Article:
The landscape of Britain continues to be littered with the remains of past conflicts. From the Napoleonic era forts of the channel, through to the likes of Chatham dockyard and old ordnance factories, pill boxes and ammunition dumps – you don’t have to look that hard to find something.
I’d previously visited the remains of ROF Marchwiel near Wrexham, but an opportunity arose to visit the former Valley Works nearby. This site is a rather different proposition in many ways. The most notable was its usage. While primarily built to produce mustard gas (a horrific weapon that thankfully neither side used in World War 2), the site was subsequently used for a number of other purposes. The most interesting of these was the vaguely named Tube Alloys project. This deliberately innocuous project name was Britain’s nascent atom bomb project. The scientists involved were later transferred to America to join the Manhattan Project and contributed to the development of the atomic bombs that destroyed Nagasaki and Hiroshima and ended the war. I will cover some of this in a future blog post, but a well researched write up of the Valley Works involvement in this critical era of history can be found here.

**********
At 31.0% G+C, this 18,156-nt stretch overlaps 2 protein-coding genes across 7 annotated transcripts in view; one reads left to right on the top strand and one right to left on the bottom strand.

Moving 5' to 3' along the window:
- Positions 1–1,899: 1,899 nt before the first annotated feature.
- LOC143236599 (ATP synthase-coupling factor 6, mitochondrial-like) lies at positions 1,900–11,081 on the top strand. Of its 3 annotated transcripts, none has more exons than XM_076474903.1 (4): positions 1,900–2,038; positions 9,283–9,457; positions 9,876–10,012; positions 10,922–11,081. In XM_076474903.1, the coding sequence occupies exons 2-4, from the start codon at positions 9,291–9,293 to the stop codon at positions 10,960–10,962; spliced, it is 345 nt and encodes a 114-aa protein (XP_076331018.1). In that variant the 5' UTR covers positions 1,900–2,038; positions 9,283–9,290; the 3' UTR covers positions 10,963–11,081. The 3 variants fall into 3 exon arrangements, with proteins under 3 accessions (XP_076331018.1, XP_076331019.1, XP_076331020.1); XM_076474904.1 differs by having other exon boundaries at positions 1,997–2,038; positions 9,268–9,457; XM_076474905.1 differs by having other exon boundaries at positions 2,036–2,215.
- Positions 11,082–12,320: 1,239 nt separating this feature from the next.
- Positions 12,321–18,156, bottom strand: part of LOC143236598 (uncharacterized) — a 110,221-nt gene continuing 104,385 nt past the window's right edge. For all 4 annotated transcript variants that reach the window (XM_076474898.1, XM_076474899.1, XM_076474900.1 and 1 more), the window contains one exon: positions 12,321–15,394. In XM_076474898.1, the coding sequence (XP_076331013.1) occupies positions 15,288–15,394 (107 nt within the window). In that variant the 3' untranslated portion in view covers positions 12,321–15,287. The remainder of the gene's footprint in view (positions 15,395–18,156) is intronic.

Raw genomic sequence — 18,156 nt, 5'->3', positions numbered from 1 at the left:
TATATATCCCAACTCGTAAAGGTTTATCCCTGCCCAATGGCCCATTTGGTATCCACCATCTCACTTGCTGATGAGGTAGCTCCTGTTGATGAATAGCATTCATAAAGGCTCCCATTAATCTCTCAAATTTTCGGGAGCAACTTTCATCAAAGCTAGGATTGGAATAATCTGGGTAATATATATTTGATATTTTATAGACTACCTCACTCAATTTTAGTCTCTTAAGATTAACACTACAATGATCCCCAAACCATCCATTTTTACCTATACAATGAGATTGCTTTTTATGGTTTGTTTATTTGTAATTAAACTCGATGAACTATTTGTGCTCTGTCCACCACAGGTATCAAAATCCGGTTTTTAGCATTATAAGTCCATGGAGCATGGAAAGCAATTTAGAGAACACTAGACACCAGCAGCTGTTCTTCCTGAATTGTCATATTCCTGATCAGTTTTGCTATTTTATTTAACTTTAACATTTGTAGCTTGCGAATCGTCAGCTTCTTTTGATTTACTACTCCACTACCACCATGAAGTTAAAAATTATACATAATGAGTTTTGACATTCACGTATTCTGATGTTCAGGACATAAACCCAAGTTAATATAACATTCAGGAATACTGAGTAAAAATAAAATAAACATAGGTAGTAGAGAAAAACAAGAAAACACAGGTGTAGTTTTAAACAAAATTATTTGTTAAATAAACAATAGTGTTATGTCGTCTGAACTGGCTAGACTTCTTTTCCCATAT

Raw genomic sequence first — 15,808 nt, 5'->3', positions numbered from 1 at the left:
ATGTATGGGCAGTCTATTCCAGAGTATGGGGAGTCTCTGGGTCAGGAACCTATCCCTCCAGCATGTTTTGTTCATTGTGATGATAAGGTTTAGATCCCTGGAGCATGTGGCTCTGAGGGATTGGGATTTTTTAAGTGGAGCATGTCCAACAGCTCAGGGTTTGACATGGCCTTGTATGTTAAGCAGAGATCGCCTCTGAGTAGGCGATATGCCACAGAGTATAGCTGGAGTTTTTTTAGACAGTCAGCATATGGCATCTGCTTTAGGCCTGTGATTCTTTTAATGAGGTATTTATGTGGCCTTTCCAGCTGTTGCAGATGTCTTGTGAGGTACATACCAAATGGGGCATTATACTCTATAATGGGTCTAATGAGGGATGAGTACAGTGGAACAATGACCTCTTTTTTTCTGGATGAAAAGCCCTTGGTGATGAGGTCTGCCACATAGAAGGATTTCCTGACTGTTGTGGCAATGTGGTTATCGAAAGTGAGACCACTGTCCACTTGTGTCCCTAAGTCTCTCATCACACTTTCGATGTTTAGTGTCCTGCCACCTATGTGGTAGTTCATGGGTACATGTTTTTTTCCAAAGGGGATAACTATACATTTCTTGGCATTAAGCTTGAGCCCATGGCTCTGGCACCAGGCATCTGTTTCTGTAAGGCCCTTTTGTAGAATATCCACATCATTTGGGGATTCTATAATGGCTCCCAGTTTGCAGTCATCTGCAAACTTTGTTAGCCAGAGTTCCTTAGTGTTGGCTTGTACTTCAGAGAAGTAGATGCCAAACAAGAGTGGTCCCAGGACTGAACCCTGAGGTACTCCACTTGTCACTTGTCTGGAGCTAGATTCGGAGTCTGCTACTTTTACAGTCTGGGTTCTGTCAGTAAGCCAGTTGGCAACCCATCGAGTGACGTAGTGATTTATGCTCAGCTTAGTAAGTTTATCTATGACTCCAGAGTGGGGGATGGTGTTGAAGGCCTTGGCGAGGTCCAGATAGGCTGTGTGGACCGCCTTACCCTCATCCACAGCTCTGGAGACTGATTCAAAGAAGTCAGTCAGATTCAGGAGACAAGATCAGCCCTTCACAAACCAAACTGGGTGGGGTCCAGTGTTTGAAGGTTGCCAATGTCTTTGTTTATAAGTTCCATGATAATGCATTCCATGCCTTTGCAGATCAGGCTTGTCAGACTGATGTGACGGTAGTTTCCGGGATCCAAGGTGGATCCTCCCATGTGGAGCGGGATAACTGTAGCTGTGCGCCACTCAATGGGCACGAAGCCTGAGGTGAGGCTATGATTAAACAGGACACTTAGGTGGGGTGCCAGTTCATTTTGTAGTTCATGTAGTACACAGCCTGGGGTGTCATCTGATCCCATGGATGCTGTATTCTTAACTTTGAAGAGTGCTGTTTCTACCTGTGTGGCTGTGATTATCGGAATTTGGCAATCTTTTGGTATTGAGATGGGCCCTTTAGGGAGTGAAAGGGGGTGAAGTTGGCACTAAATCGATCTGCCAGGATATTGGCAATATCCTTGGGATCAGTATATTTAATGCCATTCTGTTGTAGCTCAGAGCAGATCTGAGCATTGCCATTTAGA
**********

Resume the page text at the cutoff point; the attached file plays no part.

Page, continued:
Possibly due to its location (in a low valley), the site remained undetected by the Luftwaffe throughout the war. It was effectively split into two sections, the south being the production facility, and the north being the…..
The war ended, and despite many other atrocities, mustard gas was never used. However, Britain still had huge stocks of it scattered around the country at forward filling depots.
Following the end of the war, the manufacturing equipment was decommissioned and the nations stocks of mustard gas were either destroyed or stored in the tunnels at Valley until the late 50’s when the remaining stocks were destroyed. The site remained in government use thereafter as a food storage buffer depot facility for the Ministry of Agriculture, Fisheries and Food (MAFF), although other (conspiracy??) theories exist about its usage during the 70’s and 80’s.
In 1994, the site was closed as the network of food storage depots was closed, and in 2003 a large number of the remaining buildings were demolished due to their poor condition. The site is now a managed nature reserve, although it is the only one I’ve ever been to that is fenced off and manned by security!
Always watching out………..